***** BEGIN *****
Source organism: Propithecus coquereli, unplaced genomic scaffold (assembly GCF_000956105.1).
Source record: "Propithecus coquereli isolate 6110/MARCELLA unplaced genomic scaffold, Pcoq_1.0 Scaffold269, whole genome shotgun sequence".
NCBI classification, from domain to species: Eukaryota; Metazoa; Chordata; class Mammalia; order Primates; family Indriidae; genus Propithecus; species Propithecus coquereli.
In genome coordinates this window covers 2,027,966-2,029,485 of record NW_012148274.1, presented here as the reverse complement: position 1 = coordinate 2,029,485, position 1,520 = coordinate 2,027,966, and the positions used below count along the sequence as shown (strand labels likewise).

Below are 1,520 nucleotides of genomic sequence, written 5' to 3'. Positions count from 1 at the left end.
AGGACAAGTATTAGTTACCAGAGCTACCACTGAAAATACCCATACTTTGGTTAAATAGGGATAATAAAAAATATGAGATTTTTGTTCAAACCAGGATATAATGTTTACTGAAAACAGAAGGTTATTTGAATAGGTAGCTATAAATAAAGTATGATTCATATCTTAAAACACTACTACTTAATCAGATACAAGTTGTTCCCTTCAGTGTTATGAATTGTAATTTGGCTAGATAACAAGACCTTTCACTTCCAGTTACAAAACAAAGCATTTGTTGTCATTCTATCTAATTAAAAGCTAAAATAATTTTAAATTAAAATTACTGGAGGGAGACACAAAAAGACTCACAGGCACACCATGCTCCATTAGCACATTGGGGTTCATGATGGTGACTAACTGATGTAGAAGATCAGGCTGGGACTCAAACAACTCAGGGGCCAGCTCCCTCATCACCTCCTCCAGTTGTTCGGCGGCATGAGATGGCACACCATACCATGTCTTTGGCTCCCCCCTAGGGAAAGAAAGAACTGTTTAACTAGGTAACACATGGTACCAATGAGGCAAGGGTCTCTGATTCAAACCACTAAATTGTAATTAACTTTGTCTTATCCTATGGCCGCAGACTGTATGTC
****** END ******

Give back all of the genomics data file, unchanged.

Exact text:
Source organism: Propithecus coquereli, unplaced genomic scaffold (assembly GCF_000956105.1).
Source record: "Propithecus coquereli isolate 6110/MARCELLA unplaced genomic scaffold, Pcoq_1.0 Scaffold269, whole genome shotgun sequence".
NCBI classification, from domain to species: Eukaryota; Metazoa; Chordata; class Mammalia; order Primates; family Indriidae; genus Propithecus; species Propithecus coquereli.
In genome coordinates this window covers 2,027,966-2,029,485 of record NW_012148274.1, presented here as the reverse complement: position 1 = coordinate 2,029,485, position 1,520 = coordinate 2,027,966, and the positions used below count along the sequence as shown (strand labels likewise).

Below are 1,520 nucleotides of genomic sequence, written 5' to 3'. Positions count from 1 at the left end.
AGGACAAGTATTAGTTACCAGAGCTACCACTGAAAATACCCATACTTTGGTTAAATAGGGATAATAAAAAATATGAGATTTTTGTTCAAACCAGGATATAATGTTTACTGAAAACAGAAGGTTATTTGAATAGGTAGCTATAAATAAAGTATGATTCATATCTTAAAACACTACTACTTAATCAGATACAAGTTGTTCCCTTCAGTGTTATGAATTGTAATTTGGCTAGATAACAAGACCTTTCACTTCCAGTTACAAAACAAAGCATTTGTTGTCATTCTATCTAATTAAAAGCTAAAATAATTTTAAATTAAAATTACTGGAGGGAGACACAAAAAGACTCACAGGCACACCATGCTCCATTAGCACATTGGGGTTCATGATGGTGACTAACTGATGTAGAAGATCAGGCTGGGACTCAAACAACTCAGGGGCCAGCTCCCTCATCACCTCCTCCAGTTGTTCGGCGGCATGAGATGGCACACCATACCATGTCTTTGGCTCCCCCCTAGGGAAAGAAAGAACTGTTTAACTAGGTAACACATGGTACCAATGAGGCAAGGGTCTCTGATTCAAACCACTAAATTGTAATTAACTTTGTCTTATCCTATGGCCGCAGACTGTATGTC